Marken Projects is working on another Passive House in British Columbia. This 3,500-square-foot home, made with a panelized prefab system like the Rainbow Duplex, will house two families and three generations under the same roof in Surrey, British Columbia. The aim is an affordable structure that uses 90% less energy for heating and cooling than a standard home. It’ll have triple-pane windows, an HRV, solar hot water, rainwater harvesting, no-VOC materials, and the ultra-efficient and airtight shell. Construction will take about five months, and I’ll provide an update with more detail at that time.
When I mentioned a project by students aiming to build the greenest house in Canada (by means of the Living Building Challenge and LEED Platinum certification), I noted that students planned to use “prefabricated straw bale walls.” It turns out they finished this portion of the project using BioSIPs from NatureBuilt Wall Systems in Ontario, Canada.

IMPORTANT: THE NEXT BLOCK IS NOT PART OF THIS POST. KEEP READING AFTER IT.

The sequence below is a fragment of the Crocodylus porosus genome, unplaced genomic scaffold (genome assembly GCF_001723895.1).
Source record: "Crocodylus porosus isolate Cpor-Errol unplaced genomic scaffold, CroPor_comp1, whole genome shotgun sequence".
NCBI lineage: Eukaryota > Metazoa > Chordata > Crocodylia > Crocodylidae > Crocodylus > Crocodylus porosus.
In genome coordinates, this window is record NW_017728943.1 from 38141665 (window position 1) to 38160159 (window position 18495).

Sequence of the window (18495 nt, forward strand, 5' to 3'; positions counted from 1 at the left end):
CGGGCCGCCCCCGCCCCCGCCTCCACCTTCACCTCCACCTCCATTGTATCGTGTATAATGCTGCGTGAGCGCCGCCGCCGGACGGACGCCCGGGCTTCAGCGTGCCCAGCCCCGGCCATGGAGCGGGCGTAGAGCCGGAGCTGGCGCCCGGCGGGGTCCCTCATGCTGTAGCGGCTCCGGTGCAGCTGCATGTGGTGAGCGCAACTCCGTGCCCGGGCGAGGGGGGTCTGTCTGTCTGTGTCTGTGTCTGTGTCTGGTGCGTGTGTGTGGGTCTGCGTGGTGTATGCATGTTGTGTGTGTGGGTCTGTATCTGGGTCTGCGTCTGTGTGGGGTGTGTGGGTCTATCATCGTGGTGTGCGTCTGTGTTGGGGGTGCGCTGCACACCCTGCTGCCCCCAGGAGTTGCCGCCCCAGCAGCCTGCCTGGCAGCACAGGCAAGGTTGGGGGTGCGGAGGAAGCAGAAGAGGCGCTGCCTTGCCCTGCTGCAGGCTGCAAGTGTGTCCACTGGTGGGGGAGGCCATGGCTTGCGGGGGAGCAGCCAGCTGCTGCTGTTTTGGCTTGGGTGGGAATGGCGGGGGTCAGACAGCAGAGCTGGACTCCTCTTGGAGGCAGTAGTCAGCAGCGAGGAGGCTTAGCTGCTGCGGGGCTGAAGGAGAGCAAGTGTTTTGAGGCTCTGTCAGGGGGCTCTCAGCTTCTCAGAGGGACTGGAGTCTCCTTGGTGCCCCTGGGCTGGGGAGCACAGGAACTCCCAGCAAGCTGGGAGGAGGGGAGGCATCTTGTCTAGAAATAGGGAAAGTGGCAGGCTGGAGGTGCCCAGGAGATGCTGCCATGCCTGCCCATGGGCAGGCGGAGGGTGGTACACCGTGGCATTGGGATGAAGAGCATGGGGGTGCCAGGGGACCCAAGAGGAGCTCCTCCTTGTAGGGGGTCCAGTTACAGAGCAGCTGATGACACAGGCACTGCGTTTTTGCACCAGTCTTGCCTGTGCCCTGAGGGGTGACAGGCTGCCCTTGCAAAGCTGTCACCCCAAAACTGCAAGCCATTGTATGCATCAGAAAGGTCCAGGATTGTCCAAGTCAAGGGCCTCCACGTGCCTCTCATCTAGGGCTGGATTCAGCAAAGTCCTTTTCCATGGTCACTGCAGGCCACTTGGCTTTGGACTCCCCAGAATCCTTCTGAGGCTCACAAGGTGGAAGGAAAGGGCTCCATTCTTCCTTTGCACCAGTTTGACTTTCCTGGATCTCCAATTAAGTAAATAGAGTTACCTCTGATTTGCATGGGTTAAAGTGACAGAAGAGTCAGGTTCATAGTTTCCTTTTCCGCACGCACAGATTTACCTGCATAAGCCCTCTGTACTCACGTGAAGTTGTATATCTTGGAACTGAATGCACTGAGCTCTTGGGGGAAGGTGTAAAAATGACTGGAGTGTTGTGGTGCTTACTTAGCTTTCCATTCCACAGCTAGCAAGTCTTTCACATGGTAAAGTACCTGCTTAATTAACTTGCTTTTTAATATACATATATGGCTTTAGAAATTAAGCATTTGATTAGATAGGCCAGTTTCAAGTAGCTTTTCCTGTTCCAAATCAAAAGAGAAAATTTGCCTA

The original Mod.Fab installed on the grounds of Taliesin West will live again thanks to a new endeavor between Lindal Cedar Homes and both the Frank Lloyd Wright School of Architecture and Frank Lloyd Wright Foundation. Thus, Mod.Fab will be available anywhere there’s a Lindal dealer, except the plan is also available in an additional exterior finish and in two larger sizes, 680 and 790 square feet.
I like to watch the prefab world closely, but there’s one company that I haven’t mentioned yet. That company, Deltec Homes, pops up in the news every other week or so. Indeed, I noticed these homes are selling well in Canada, according to the National Post, and folks in Florida like that the round homes hold up in powerful hurricane weather, according to Wink News.